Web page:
VALDÉS BLASCO, Manolo (Valencia 1942)
Valdés Blasco is a spanish sculptor and painter who studied secondary education at the Dominican college in his hometown (Valencia). In 1957, he finished his studies and entered into the School of Fine Arts of San Carlos. The excessive academic training that was provided would not satisfy him, as only two years later he would leave this institute to devote himself entirely to painting.
He executed his first works shortly after leaving school (a formal debt to the dying art style of abstract expressionism). The young Valdes displayed a creative capacity and a formal technical ability out of the ordinary. In 1962, he exhibited a set of works in this style at the Galería Neblí (Madrid) believed his first individual exhibition.
In addition, at the beginning of the sixties, Valdés and the artists Gorris, Juan Antonio Toledo and Rafael Solbes amongst others, together with the Art Historian Tomás Llorens, formed the group ‘Estampa Popular de Valencia’.
At a time when the country opened to the market economy – albeit in a timid way – the group called for the role of the artist and its framework to be redefined in context with the country’s transformation. For them, the language of the new artistic expression echoed the rising socio-economic situation.
In 1964 Manolo Valdés, Rafael Solbes and Juan Antonio Toledo broke away from Estampa Popular and formed the group Equipo Crónica. A year later Toledo abandoned this project but the group continued with Solbes and Valdes, until Solbes’ death in 1981.
Equipo Crónica, influenced by the discussions at the heart of Estampa Popular, emerged as critics of individualism and the romantic image of the artist’s genius. They deliberately reduced the artist’s celebrity by using the relative anonymity of the group’s name.
Following the first exhibition, there was critical scepticism regarding this collective way of working (it was implied that Solbes was the theorist and Valdes the painter). The truth was that from the beginning of their journey, both men thought and painted alike.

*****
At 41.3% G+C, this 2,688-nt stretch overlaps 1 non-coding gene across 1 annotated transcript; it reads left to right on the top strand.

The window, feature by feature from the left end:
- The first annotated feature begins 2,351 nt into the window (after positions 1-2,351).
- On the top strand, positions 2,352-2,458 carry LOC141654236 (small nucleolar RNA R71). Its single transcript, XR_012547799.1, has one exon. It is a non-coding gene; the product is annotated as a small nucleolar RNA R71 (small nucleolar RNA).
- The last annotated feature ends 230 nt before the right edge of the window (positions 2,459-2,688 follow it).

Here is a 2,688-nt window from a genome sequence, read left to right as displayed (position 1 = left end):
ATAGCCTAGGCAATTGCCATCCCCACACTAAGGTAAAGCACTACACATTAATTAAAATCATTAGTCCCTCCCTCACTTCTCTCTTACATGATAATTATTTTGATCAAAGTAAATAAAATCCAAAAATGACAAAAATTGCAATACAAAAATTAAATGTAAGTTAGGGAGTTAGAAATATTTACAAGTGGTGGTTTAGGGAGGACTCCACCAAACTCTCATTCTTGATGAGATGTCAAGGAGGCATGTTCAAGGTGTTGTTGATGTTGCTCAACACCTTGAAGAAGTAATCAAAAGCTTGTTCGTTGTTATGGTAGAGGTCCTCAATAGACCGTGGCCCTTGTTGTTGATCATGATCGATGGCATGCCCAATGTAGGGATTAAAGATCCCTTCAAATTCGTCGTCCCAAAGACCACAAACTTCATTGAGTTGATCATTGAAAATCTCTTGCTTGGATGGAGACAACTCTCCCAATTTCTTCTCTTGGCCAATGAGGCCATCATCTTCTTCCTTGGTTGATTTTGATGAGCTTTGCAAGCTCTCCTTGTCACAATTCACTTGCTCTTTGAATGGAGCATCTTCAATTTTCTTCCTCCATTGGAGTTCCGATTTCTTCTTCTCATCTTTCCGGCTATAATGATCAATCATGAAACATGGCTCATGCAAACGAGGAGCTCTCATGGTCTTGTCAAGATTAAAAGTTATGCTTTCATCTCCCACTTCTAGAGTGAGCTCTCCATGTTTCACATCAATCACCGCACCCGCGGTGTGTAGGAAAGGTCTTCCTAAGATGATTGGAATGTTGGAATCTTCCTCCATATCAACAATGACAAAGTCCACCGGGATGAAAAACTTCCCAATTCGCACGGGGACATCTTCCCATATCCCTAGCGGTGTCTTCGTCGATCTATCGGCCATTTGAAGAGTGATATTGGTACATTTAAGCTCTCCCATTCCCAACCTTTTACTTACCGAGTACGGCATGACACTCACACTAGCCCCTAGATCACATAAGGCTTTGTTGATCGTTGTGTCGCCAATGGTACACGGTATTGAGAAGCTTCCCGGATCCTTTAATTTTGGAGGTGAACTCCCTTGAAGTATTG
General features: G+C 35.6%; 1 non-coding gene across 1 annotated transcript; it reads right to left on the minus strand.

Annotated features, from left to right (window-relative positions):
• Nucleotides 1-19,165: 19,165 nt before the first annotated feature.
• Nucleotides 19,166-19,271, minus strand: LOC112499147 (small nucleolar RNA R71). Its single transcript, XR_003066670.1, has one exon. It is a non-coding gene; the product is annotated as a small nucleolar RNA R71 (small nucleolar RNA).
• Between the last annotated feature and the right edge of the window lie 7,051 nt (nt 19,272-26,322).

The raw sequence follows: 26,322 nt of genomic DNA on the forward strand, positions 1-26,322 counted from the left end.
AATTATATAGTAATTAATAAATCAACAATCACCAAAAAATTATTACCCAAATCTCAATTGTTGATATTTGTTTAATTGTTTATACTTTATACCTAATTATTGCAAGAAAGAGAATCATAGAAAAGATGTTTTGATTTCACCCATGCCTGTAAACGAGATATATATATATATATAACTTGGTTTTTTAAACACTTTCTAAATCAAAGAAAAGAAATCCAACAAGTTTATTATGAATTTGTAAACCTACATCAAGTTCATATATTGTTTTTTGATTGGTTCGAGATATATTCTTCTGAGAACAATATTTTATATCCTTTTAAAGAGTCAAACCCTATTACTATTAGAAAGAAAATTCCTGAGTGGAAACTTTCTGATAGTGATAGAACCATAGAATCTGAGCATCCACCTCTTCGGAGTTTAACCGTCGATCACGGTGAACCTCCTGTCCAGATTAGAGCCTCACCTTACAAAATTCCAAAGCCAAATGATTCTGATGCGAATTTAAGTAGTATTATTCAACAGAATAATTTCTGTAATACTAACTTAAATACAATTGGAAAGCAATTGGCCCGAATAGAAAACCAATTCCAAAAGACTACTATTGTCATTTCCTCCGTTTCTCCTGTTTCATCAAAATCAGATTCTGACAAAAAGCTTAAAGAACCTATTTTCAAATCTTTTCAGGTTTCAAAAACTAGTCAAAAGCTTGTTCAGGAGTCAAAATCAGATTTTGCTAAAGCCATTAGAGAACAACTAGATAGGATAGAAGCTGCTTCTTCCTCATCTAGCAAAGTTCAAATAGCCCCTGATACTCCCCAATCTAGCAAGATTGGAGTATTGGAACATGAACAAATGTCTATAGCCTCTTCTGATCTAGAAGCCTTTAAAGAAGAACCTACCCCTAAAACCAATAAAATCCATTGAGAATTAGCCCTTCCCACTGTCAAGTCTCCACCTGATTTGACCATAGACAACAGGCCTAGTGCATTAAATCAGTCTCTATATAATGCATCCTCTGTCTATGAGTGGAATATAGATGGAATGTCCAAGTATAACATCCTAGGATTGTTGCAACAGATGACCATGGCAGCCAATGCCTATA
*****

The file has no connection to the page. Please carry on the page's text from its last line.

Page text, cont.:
Valeriano Bozal, expert of Equipo Crónica and Manolo Valdés, corroborated this: “…Their work was collective in all features, both participated in the debate and in producing work on an equal footing, and that was precisely the main reason why his language acquired unique fortune… “.
From the start, and in a similar way to the English and American ‘pop art’ movement, Equipo Crónica examined popular culture. For both artists, a film, comic or pictorial images had the same value as a graphic reproduction of a painting by Velázquez, Van Gogh or Picasso.
This is not the definite conception of the visual image, it is the final application and combined juxtaposition that produces a significant distinct style and meaning to those they had originally only decontextualized.
This compositional pairing was the strategy through which the Equipo Crónica presented their ironic look on the era. However, this ‘critical realism’ which defined their work would not be the only field of interest for scholars – they were reviewed and their own pictorial practice ruling interpreted in exhibited series such as Autopsia de un Oficio (1969-1970), La Subversión de los Signos (1974), El Billar (1977) and Crónica de la Transición (1981-1982).